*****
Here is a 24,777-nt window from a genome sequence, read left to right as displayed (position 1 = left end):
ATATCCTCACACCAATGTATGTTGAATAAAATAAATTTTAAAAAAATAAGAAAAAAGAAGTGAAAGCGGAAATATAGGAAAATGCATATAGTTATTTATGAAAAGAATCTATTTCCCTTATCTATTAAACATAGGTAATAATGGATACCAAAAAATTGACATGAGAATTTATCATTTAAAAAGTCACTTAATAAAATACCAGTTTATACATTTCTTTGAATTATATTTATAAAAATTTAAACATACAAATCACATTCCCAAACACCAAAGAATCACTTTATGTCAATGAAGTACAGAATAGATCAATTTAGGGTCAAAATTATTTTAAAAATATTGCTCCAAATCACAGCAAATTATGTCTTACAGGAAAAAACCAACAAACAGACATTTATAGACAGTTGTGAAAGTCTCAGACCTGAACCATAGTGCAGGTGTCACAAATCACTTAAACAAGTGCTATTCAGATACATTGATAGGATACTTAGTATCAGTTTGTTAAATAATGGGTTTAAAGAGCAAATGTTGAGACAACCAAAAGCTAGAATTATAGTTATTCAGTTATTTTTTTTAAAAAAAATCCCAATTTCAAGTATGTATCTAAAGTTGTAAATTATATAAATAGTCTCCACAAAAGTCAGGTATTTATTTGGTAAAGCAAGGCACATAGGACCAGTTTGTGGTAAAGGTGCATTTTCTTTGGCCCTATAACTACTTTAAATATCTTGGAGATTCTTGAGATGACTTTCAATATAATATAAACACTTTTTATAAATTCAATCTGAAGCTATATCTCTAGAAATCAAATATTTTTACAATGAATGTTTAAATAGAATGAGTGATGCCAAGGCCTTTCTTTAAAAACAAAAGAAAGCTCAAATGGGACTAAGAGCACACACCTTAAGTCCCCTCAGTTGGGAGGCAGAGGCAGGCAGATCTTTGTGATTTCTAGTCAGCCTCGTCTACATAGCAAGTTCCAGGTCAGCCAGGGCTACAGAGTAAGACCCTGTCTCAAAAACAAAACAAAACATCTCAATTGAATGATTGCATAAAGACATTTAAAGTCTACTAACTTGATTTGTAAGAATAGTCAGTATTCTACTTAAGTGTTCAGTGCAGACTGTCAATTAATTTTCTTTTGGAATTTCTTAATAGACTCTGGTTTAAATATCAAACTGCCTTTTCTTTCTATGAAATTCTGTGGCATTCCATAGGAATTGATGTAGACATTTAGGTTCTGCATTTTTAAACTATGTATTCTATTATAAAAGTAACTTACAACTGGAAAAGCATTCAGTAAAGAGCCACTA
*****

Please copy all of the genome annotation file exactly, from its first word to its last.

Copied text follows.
Here is a 24,777-nt window from a genome sequence, read left to right as displayed (position 1 = left end):
ATATCCTCACACCAATGTATGTTGAATAAAATAAATTTTAAAAAAATAAGAAAAAAGAAGTGAAAGCGGAAATATAGGAAAATGCATATAGTTATTTATGAAAAGAATCTATTTCCCTTATCTATTAAACATAGGTAATAATGGATACCAAAAAATTGACATGAGAATTTATCATTTAAAAAGTCACTTAATAAAATACCAGTTTATACATTTCTTTGAATTATATTTATAAAAATTTAAACATACAAATCACATTCCCAAACACCAAAGAATCACTTTATGTCAATGAAGTACAGAATAGATCAATTTAGGGTCAAAATTATTTTAAAAATATTGCTCCAAATCACAGCAAATTATGTCTTACAGGAAAAAACCAACAAACAGACATTTATAGACAGTTGTGAAAGTCTCAGACCTGAACCATAGTGCAGGTGTCACAAATCACTTAAACAAGTGCTATTCAGATACATTGATAGGATACTTAGTATCAGTTTGTTAAATAATGGGTTTAAAGAGCAAATGTTGAGACAACCAAAAGCTAGAATTATAGTTATTCAGTTATTTTTTTTAAAAAAAATCCCAATTTCAAGTATGTATCTAAAGTTGTAAATTATATAAATAGTCTCCACAAAAGTCAGGTATTTATTTGGTAAAGCAAGGCACATAGGACCAGTTTGTGGTAAAGGTGCATTTTCTTTGGCCCTATAACTACTTTAAATATCTTGGAGATTCTTGAGATGACTTTCAATATAATATAAACACTTTTTATAAATTCAATCTGAAGCTATATCTCTAGAAATCAAATATTTTTACAATGAATGTTTAAATAGAATGAGTGATGCCAAGGCCTTTCTTTAAAAACAAAAGAAAGCTCAAATGGGACTAAGAGCACACACCTTAAGTCCCCTCAGTTGGGAGGCAGAGGCAGGCAGATCTTTGTGATTTCTAGTCAGCCTCGTCTACATAGCAAGTTCCAGGTCAGCCAGGGCTACAGAGTAAGACCCTGTCTCAAAAACAAAACAAAACATCTCAATTGAATGATTGCATAAAGACATTTAAAGTCTACTAACTTGATTTGTAAGAATAGTCAGTATTCTACTTAAGTGTTCAGTGCAGACTGTCAATTAATTTTCTTTTGGAATTTCTTAATAGACTCTGGTTTAAATATCAAACTGCCTTTTCTTTCTATGAAATTCTGTGGCATTCCATAGGAATTGATGTAGACATTTAGGTTCTGCATTTTTAAACTATGTATTCTATTATAAAAGTAACTTACAACTGGAAAAGCATTCAGTAAAGAGCCACTA